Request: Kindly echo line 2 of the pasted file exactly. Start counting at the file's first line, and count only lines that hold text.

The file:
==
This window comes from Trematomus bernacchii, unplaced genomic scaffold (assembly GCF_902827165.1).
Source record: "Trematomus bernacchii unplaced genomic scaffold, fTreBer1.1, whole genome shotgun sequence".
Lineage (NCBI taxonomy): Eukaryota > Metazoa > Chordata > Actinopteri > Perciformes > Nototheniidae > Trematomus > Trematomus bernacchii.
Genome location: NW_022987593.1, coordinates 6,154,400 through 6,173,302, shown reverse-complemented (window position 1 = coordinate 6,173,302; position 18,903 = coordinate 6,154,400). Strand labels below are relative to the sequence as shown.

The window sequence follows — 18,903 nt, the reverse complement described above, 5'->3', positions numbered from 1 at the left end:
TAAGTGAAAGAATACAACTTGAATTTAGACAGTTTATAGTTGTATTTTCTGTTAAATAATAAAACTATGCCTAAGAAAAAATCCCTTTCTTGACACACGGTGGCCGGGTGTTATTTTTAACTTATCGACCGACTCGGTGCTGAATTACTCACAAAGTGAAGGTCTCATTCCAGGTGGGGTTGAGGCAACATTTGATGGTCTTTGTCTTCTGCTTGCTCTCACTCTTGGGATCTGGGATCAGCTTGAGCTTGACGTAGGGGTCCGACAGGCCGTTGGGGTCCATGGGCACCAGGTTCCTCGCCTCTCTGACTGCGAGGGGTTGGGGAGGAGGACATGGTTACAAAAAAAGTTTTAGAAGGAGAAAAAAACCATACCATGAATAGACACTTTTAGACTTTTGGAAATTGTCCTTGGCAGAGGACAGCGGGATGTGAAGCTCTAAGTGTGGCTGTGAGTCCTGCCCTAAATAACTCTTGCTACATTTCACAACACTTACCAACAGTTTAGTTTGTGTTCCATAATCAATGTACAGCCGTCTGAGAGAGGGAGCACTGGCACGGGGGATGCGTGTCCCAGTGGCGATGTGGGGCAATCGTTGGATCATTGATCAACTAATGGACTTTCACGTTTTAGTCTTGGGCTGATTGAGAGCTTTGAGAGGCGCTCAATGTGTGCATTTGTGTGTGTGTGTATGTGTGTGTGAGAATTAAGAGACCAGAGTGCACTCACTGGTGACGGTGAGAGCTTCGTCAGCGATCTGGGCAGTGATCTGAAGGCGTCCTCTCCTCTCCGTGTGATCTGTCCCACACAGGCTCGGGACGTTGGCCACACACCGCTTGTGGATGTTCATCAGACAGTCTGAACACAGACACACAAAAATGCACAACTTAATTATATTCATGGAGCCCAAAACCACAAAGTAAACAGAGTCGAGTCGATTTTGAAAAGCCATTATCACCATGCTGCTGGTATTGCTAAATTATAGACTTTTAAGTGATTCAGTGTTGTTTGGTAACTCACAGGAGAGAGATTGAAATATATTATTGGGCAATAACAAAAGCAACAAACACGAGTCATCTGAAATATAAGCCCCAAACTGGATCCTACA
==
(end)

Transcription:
Source record: "Trematomus bernacchii unplaced genomic scaffold, fTreBer1.1, whole genome shotgun sequence".